Offshore wind projects are moving towards deeper waters and more distinct locations in order to capture stronger winds and eventually increase power productivity. However, challenging climate conditions limit the operability and accessibility of the maintenance vessels significantly; therefore, the turbine downtimes due to vessel inaccessibility become dominant. Moreover, offshore wind farm operators in the UK only perform maintenance activities if there is enough daylight at the offshore wind farm in order to prevent potential accidents. These major difficulties influence the power production undesirably and increase the financial risks of the operating offshore wind farms. In this context, the focus of this research is the investigation of operational and financial benefits that multiple working shifts can bring to the operating offshore farms and the influence of the offshore wind farm location on the operational decisions. The operational simulations are performed by the offshore wind operational expenditure and logistics optimisation tool StrathOW-OM, which is developed by the University of Strathclyde and commercial partner organisations within Technology Innovation Centre (TIC) project. StrathOW-OM examines climate parameters (wind speed, wave height, and wave period) in the offshore wind farm location, size and operational characteristics of the maintenance fleet, failure rates of the turbine components. The operational simulations are performed through multiple scenarios in order to identify the most cost efficient solution. The developed methodology enables offshore wind farm operators to define the O&M fleet composition and highlights how the maintenance fleet is optimally scheduled on a daily basis.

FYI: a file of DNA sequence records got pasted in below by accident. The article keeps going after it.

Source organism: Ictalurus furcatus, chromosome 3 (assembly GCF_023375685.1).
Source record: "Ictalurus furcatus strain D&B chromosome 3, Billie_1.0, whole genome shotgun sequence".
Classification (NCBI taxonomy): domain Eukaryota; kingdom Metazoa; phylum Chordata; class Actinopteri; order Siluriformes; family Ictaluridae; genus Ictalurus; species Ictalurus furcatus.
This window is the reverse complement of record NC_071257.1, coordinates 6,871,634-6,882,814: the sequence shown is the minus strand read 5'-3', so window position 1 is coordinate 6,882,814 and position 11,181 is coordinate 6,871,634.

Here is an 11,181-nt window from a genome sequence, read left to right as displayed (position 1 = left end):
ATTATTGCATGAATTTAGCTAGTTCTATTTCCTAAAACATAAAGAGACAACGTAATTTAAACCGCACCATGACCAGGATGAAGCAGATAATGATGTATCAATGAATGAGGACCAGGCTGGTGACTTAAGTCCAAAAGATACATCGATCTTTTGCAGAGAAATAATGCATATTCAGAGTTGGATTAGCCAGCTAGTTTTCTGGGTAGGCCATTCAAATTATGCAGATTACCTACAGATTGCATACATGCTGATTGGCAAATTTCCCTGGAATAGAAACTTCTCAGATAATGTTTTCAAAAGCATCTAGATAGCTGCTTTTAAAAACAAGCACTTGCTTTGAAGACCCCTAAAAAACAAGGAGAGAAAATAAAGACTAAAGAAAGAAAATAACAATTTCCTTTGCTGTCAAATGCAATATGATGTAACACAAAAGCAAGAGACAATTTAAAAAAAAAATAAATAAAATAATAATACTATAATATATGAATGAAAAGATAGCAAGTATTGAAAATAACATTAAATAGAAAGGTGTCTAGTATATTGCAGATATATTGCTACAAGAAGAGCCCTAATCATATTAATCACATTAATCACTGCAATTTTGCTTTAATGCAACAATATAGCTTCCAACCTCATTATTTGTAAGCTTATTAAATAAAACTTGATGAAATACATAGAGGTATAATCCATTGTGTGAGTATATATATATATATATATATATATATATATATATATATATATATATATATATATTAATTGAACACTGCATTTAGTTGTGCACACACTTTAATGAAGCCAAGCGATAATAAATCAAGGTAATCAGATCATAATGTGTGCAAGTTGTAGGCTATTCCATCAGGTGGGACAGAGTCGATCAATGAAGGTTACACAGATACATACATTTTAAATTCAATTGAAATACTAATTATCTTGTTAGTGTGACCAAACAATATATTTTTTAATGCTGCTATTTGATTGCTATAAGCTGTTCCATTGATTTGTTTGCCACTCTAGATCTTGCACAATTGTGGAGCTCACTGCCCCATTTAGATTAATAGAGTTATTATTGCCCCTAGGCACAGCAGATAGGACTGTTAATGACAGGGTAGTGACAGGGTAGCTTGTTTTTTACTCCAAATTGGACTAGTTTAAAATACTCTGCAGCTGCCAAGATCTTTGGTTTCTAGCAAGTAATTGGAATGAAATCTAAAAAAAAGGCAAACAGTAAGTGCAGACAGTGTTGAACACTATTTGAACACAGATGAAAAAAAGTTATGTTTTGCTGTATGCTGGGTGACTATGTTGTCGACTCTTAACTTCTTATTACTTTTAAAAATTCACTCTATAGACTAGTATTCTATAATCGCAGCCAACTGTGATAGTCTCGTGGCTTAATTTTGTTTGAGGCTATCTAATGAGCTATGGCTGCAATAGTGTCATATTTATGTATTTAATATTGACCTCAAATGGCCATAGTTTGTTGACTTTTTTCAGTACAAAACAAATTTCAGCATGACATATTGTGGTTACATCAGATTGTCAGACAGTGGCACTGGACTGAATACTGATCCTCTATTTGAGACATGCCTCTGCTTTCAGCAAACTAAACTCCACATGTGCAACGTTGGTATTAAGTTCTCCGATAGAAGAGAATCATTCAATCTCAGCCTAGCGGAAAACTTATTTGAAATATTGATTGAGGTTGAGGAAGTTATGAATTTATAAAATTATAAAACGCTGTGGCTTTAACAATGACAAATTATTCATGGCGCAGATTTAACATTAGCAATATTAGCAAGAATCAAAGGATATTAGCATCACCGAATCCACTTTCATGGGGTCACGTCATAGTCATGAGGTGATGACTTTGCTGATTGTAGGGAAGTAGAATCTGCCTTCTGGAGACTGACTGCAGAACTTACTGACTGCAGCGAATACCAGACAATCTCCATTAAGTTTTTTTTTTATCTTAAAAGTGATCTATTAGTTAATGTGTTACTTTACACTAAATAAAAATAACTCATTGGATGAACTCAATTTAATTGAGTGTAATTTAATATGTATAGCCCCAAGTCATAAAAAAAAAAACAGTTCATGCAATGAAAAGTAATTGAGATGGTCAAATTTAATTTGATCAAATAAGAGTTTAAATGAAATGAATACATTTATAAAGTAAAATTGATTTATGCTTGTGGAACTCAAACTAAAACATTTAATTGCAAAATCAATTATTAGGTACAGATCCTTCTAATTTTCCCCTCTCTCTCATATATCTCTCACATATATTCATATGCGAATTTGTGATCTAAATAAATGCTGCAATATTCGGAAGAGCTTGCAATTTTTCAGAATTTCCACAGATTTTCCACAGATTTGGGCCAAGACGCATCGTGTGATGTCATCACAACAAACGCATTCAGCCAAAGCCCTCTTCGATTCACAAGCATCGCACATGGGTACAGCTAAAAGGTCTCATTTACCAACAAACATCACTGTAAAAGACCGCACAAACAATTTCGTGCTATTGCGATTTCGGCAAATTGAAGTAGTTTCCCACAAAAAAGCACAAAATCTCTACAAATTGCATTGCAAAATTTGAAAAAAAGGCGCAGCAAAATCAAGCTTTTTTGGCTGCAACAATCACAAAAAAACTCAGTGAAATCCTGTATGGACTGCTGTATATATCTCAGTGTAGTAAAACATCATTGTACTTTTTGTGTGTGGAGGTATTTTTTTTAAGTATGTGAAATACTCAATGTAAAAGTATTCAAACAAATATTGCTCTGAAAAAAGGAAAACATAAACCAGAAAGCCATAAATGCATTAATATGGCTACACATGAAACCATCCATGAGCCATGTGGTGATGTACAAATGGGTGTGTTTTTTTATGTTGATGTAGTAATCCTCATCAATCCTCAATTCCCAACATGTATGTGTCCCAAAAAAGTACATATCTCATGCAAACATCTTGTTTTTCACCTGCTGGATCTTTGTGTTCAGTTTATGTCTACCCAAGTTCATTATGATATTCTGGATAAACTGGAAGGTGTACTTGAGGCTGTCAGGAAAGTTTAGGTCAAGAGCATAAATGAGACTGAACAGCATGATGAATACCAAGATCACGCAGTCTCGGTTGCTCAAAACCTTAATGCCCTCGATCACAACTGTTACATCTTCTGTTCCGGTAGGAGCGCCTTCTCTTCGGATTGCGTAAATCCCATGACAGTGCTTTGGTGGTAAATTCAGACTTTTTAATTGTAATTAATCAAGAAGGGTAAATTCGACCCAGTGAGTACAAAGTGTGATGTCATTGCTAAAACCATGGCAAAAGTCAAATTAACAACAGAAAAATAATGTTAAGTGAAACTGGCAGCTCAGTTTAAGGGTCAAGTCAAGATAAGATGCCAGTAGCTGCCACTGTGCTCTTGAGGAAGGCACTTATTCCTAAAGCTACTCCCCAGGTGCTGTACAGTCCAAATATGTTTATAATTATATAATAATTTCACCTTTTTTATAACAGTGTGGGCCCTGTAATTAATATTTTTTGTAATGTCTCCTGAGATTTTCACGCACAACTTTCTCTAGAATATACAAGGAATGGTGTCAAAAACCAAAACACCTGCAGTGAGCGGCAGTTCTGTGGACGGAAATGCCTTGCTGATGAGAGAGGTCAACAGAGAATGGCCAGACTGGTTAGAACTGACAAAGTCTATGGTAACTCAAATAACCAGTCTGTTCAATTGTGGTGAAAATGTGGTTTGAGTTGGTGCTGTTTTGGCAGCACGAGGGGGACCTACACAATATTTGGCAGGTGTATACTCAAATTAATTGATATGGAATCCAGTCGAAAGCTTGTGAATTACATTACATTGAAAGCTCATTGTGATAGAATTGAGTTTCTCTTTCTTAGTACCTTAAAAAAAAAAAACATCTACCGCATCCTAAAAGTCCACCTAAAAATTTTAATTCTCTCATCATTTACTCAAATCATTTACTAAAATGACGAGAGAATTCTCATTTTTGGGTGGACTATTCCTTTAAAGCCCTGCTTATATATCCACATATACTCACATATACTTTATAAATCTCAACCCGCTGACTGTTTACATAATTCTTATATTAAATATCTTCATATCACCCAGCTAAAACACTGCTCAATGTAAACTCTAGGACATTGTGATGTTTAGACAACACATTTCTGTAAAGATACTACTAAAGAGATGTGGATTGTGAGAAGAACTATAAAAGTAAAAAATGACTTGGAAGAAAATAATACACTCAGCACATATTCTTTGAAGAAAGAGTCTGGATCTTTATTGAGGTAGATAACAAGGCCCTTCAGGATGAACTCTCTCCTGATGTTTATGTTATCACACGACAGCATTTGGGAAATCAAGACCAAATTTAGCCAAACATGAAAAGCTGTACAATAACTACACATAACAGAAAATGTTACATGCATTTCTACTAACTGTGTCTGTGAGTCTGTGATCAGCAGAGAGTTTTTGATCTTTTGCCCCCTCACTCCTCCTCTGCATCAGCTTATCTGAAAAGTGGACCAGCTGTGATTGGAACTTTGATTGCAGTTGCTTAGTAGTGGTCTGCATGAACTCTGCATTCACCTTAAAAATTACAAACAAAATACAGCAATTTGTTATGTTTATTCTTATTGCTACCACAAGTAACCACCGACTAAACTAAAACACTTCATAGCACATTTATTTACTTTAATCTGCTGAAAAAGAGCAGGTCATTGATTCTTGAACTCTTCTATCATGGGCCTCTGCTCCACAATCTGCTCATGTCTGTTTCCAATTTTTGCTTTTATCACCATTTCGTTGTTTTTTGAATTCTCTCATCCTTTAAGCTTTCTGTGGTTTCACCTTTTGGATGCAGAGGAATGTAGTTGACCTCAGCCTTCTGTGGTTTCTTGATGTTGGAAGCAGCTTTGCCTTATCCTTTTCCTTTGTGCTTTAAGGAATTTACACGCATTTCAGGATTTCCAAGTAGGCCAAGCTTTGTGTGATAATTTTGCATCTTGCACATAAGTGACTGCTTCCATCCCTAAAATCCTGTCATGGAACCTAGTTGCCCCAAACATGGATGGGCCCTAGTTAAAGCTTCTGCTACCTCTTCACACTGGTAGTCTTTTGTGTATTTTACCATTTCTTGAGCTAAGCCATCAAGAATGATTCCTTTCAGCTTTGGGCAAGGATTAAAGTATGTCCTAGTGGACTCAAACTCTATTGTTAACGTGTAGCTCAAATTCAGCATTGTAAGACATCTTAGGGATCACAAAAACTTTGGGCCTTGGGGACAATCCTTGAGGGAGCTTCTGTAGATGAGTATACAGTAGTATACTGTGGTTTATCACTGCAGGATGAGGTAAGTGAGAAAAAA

|Title of host publication||Design and Operation of Offshore Wind Farm Support Vessels 2014|
|Publisher||Royal Institution of Naval Architects|
|Publication status||Published - 28 Jan 2015|
|Event||Design & Operation of Offshore Wind Farm Support Vessels - UK, London, United Kingdom|
Duration: 28 Jan 2015 → 29 Jan 2015
|Conference||Design & Operation of Offshore Wind Farm Support Vessels|
|Period||28/01/15 → 29/01/15|
- offshore wind
- crew transfer vessel (CTV)
- renewable energy
- night shift
- operation and maintenance
Dalgic, Y., Lazakis, I., Dinwoodie, I., McMillan, D., Revie, M., & Majumder, J. (2015). The influence of multiple working shifts for offshore wind farm O&M activities: StrathOW-OM Tool. In Design and Operation of Offshore Wind Farm Support Vessels 2014 Royal Institution of Naval Architects.